By Clement Oriaku
Why talking about mental health is important.
Being able to talk about your problems might be a herculean task for people with mental health issues. However, it has been discovered that in the process of people talking about their mental health, problems can be identified; stereotypes tacked and relationships improved; steps to recovery is assured and the stigma of mental illness is eliminated.
Understandably, when one is struggling with issues, it can be difficult to speak up or even figure out how to approach the conversation in terms of who to speak to and what to say.
Yet speaking up is the surest bet to finding solution or simply feeling better. Therefore, you should find a way to express how you feel.
According the National Alliance on Mental Illness (NAMI), one in five young adults is dealing with mental issues, but as many as half are struggling in silence.
We all have reasons why it’s hard to reach out. Maybe you have tried before and got hit with a bad reaction. Maybe you can’t find the words to or are unable to describe what you are feeling. But while the thought of sharing what you are passing through can be mind-boggling, the benefits surpass the costs by a great deal.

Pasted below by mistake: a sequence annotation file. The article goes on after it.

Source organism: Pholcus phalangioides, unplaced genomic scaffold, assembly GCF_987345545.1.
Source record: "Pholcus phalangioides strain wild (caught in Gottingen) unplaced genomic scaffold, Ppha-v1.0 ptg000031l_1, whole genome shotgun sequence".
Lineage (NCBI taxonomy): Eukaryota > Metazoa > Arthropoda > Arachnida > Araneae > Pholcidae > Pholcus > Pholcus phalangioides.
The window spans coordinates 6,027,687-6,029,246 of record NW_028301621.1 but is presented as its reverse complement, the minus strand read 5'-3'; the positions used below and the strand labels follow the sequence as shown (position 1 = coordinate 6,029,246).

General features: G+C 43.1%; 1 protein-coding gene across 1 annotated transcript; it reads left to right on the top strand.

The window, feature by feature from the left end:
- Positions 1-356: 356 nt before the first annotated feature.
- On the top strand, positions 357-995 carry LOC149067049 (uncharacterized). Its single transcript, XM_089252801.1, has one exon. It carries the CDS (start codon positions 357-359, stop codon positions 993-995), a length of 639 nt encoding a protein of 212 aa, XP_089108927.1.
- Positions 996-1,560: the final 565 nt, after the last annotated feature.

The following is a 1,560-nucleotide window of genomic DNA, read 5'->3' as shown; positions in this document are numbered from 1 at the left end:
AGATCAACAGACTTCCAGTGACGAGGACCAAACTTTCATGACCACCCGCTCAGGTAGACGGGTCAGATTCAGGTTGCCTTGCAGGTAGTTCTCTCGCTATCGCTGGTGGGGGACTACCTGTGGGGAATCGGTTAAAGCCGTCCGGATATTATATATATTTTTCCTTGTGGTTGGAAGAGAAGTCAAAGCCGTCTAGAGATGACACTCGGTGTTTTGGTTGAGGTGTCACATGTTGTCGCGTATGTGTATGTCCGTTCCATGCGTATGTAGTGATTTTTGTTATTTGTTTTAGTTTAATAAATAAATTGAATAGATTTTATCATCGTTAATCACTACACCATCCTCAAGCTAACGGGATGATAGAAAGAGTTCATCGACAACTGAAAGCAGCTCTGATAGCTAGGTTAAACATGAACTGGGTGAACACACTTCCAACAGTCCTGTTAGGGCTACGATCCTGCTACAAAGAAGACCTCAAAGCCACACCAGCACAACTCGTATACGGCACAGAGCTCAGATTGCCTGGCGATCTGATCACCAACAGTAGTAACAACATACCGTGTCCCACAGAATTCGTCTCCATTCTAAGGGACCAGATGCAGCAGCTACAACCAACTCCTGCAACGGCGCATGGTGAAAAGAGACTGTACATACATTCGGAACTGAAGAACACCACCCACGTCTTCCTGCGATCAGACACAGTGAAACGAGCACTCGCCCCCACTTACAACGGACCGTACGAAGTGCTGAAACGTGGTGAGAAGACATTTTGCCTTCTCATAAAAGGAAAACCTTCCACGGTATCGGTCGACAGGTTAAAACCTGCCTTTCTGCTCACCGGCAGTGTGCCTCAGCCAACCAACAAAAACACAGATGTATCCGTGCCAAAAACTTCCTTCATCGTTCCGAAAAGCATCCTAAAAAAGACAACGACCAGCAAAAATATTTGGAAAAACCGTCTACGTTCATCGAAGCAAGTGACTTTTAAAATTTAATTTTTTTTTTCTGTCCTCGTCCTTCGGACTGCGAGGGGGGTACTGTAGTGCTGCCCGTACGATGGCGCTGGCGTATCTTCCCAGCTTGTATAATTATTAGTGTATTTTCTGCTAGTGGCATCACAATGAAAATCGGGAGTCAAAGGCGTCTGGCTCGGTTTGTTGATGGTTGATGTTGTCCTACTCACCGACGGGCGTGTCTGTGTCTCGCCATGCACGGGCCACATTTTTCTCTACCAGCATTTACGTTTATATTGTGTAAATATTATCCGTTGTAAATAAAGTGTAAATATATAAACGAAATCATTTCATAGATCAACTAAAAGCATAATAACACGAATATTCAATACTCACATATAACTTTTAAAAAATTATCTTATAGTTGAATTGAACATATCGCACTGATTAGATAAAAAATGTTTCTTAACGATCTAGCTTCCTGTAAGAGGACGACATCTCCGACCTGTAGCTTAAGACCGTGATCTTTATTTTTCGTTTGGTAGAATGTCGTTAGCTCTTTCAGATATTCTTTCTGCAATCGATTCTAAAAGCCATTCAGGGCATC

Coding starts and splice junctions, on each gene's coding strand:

You are not alone, and this you will get to know once you start reaching out. Plus, you will discover that there is a great deal of help out there.
Just talking about mental health issues, even if its just to one person, could help deal with stigma and you may be surprised to find that you’re actually helping others. When you speak up you are not only giving yourself a chance to get better, you may also be creating a chance for someone to discover a path to the solutions for their issues.
I can authoritatively speak on this issue because I have attended the UNBURDEN session organized by the Mental Health team of Jela’s Development Initiatives (JDI) and seen how speaking up (unburdening) has helped people find their path. I have also learnt from other people’s experiences.
Talking about your mental health issues may not be easy but it’s definitely a vital part of getting the help you need.
My name is Clement- a JDI Mental Health Advocate.
You can also join our next UNBURDEN session on Friday, the 28th of February, 2020. Please check our Instagram page @jdinitiatives1 for more details